The Kremlin has presented one false objective after the other for this aggression. On February 27, 2014, "little green men"—that is, Russian special forces in Russian uniforms but without insignia—occupied the Crimean regional parliament. The next day, they took over the peninsula's two international airports. Within two weeks, these troops had skillfully occupied all of Crimea.

Read More

Leading up to the seventieth anniversary of Russia's victory over Nazi Germany on May 9, seemingly every Russian media outlet buzzed about the unveiling of the country's new premier tank, the Armata T-14. Outfitted with an advanced remote-controlled armed turret, a new 125-mm 2A82-1M smoothbore cannon, the new tank was rumored to come with a specially developed 152-mm gun—the most powerful cannon ever to be mounted on a battle tank. Images of the new tank led some to write that the Russian military-industrial complex had finally "leapfrogged into the next generation of design."

While the tank was impressive—when it worked—it pales in comparison to Russia's other main weapon: its own history. Throughout the Ukraine conflict, Russia has weaponized its own history to suit its purposes. These range from absurd announcements, such as the recent proclamation by the Russian prosecutor general's office that it began investigating the legality of the 1991 independence of the three Baltic republics to its reliance on historically dubious ideologies like Novorossiya to justify the Donbas insurgency.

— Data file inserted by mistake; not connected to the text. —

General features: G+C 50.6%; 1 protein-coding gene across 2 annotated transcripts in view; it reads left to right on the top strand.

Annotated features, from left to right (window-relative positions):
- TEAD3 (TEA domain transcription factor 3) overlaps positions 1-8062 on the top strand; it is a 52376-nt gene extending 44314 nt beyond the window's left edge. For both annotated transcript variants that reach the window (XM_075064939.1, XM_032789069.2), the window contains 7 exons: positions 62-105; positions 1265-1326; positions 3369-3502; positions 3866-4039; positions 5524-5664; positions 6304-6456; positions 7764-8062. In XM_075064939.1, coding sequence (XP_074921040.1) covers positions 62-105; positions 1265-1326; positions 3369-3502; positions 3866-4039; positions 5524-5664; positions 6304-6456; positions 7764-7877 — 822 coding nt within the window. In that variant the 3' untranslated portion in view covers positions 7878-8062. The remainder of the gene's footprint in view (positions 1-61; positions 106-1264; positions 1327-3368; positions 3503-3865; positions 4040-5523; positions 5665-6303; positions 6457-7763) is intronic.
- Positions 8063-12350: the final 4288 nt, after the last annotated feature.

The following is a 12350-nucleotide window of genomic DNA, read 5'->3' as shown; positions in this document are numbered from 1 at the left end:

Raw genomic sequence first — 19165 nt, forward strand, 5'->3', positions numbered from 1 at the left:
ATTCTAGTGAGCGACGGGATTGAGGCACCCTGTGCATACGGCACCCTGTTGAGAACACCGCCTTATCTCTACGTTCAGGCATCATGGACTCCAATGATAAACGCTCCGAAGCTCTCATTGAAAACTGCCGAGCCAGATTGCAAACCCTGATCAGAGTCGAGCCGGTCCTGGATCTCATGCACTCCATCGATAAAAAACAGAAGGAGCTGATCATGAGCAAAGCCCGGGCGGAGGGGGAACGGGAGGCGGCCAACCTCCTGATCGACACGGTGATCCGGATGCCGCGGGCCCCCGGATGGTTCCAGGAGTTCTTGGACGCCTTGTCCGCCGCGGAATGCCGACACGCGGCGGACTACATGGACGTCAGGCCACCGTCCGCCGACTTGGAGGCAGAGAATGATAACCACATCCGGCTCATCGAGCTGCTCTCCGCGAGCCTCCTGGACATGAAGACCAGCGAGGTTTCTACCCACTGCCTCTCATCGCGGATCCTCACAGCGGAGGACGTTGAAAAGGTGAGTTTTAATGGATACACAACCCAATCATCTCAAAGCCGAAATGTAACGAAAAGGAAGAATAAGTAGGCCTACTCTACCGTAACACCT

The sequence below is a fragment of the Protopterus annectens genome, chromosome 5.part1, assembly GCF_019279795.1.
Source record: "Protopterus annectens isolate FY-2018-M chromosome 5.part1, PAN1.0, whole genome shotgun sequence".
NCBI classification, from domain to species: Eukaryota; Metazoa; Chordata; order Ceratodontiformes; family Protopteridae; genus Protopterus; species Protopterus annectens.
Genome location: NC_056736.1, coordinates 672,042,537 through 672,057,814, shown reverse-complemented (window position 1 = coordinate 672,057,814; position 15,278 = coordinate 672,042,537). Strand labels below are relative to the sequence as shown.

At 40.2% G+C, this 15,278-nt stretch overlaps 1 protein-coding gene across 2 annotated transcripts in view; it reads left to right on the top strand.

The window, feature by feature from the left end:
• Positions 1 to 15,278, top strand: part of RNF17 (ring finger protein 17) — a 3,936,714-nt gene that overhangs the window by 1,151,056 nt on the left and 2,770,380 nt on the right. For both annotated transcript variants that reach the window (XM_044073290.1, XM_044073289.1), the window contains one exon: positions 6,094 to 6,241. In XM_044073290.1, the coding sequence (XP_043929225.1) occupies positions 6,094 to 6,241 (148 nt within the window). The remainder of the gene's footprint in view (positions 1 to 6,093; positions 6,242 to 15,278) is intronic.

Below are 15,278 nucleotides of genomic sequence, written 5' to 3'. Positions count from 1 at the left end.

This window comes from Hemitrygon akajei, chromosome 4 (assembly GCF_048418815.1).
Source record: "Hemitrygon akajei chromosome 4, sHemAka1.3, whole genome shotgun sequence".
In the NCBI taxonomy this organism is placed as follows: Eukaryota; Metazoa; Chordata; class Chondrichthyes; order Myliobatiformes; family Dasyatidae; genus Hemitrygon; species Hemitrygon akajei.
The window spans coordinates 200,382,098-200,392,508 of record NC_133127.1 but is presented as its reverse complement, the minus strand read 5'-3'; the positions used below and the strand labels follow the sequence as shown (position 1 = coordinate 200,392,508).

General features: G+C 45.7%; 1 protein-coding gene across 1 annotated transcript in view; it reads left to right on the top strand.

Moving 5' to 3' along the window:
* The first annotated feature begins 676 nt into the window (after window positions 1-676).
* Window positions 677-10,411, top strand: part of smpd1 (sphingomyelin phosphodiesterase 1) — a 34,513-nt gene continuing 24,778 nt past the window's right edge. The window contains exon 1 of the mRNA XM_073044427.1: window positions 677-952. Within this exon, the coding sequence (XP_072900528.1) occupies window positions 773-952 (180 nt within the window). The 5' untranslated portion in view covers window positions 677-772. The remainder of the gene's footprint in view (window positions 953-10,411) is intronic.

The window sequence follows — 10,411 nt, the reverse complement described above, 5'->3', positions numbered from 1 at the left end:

Read More

The war in eastern Ukraine is a Kremlin-manufactured conflict. The arrival of "little green men" in Crimea in February 2014 transformed the conflict from a domestic altercation between citizens and their government to an international crisis. Russian President Vladimir Putin publicly acknowledged in a government-sponsored documentary that he carefully planned and orchestrated the military takeover of the Crimean peninsula. No such admissions have been made about the war in the Donbas. From the outbreak of fighting in the east, the official Kremlin narrative has framed the Ukrainian crisis as a civil war between the Ukrainian government and pro-Russian separatists. In reality, for the first six months of the conflict, from March to August 2014, the Ukrainian civil war was a myth concocted by Russian state-sponsored media, reiterated by Russian officials, and then picked up by Western media outlets eager for objectivity and balance. But with the continued influx of Russian weapons, soldiers, and Russian recruitment and training of local Ukrainian forces, that myth is swiftly becoming a reality.